3. Homophobia is used to stigmatize, silence and, on occasion, target people whom OTHERS perceive or define as gay, lesbian, or bisexual, but who are actually heterosexual. It locks all people into rigid gender-based roles, which inhibit creativity and self expression.
Many parents are preoccupied with ensuring that their children play with gender-appropriate toys, denying them the right to develop their own interests.
I think the best example of this is our expectation and desire for men to be good fathers. Yet we don’t allow little boys to play with dolls, so they do not get practice in nurturing. Later, when they become fathers, we scorn them for not knowing what to do. Meanwhile, girls get permission for lots of practice in handling their doll “babies”—a mixed message that is very hurtful to men.
4. Homophobia is one cause of premature sexual involvement, increasing the chances of teen pregnancy and the spread of sexually transmitted diseases (or STDs). Young people of ALL sexual identities are often pressured to become HETEROSEXUALLY active to prove—to themselves and others—that they are "normal."
5. Societal homophobia keeps some LGBT people from developing an authentic self-identity, adding to the pressure to marry. This in turn places undue stress and often trauma on them, as well as on their children and heterosexual spouses.
This reminds me of the joke, quoted in my book, by gay comedian Jason Stuart: “I wish you straight people would stop trying to prevent us from marrying each other. If you let us marry each other, then we’ll stop marrying you!”
People never stop to think of the children who suffer as a result of mixed marriages between a heterosexual and a gay man or lesbian. Society tells us not to live an out and openly gay and then, when we finally can no longer live in the closet, questions them and asks, “Well, why did you get married in the first place?” This is crazy making!
6. Homophobia, combined with fear and revulsion of sex, eliminates discussions about the lives and sexuality of LGBT people as part of school-based sex education, keeping vital information from all students. Such a lack of information can kill people in the age of AIDS. And homophobia (along with racism, sexism, classism, sexphobia) inhibits a unified and effective governmental and societal response to the AIDS pandemic.
As Blumenfeld goes on to say, “The meaning is quite clear. When any group of people is scapegoated, it is ultimately everyone's concern. For today, lesbian, gay, bisexual, and transgender people are targeted. Tomorrow, they may come for you. Everyone, therefore, has a self interest in actively working to dismantle all the many forms of bigotry, including homophobia.”
Blumenfeld believes “that all of us are born into an environment polluted by homophobia (one among many forms of oppression), which falls upon us like acid rain. Some people’s spirits are tarnished to the core, others are marred on the surface, but no one is completely protected. Therefore, we all have an opportunity—indeed, the responsibility—to join together to construct protective shelters from bigotry’s corrosive effects, while working as allies to clean up the homophobic environment we live in.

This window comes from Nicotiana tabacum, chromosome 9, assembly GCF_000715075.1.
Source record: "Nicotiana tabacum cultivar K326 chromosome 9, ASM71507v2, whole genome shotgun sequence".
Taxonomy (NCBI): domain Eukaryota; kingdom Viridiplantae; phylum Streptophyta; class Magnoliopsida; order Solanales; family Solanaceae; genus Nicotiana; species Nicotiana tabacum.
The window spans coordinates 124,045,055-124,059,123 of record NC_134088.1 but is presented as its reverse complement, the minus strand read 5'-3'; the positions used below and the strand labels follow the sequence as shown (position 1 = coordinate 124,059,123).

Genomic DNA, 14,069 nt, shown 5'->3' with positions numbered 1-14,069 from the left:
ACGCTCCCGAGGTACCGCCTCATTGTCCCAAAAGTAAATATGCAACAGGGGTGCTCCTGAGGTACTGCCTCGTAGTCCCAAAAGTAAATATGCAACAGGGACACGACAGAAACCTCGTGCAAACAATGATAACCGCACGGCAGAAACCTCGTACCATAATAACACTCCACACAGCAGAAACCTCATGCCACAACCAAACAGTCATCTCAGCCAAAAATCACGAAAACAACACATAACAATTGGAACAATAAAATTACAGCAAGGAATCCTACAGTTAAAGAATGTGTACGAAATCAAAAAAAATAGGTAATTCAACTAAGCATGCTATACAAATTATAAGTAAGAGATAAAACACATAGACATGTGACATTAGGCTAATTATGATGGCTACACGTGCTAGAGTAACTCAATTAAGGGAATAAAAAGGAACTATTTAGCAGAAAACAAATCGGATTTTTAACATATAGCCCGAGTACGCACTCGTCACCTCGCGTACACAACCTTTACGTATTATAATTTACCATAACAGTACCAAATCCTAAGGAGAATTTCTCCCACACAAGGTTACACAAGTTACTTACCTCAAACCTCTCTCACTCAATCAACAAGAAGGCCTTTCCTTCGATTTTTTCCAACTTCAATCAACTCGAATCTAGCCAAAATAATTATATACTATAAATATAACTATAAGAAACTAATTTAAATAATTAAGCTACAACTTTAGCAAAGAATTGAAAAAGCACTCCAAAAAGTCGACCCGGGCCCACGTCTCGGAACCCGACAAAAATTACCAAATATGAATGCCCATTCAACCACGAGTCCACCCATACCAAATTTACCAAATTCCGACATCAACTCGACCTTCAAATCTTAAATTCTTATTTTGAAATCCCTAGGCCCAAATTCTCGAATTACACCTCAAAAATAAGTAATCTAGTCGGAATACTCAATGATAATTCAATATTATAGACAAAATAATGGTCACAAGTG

Once enough steps are taken to reduce this pollution, we can all breathe a lot easier.”
Opposing Bush becomes unpatriotic.
By William Saletan
Updated Thursday, Sept. 2, 2004, at 1:16 AM PT
The 2004 election is becoming a referendum on your right to hold the president accountable.
That's the upshot of tonight's speeches by Vice President Dick Cheney and Zell Miller, the Republican National Convention's keynote speaker.
The case against President Bush is simple. He sold us his tax cuts as a boon for the economy, but more than three years later, he has driven the economy into the ground. He sold us a war in Iraq as a necessity to protect the United States against weapons of mass destruction, but after spending $200 billion and nearly 1,000 American lives, and after searching the country for more than a year, we've found no such weapons.
Tonight the Republicans had a chance to explain why they shouldn't be fired for these apparent screw-ups. Here's what Cheney said about the economic situation: "People are returning to work. Mortgage rates are low, and home ownership in this country is at an all-time high. The Bush tax cuts are working." But mortgage rates were low before Bush took office. Home ownership was already at an all-time high. And more than a million more people had jobs than have them today.
"In Iraq, we dealt with a gathering threat," Cheney said. What about the urgent, nukes-any-day threat to the United States that supposedly warranted our expense of so much blood and treasure? Cheney was silent.
"A senator can be wrong for 20 years without consequence to the nation," said Cheney. "But a president always casts the deciding vote." What America needs in this time of peril, he argued, is "a president we can count on to get it right."
You can't make the case against Bush more plainly than that.
If the convention speeches are any guide, Republicans have run out of excuses for blowing the economy, blowing the surplus, and blowing our military resources and moral capital in the wrong country. So they're going after the patriotism of their opponents. Here's what the convention keynoter, Miller, said tonight about Democrats and those who criticize the way President Bush has launched and conducted the Iraq war: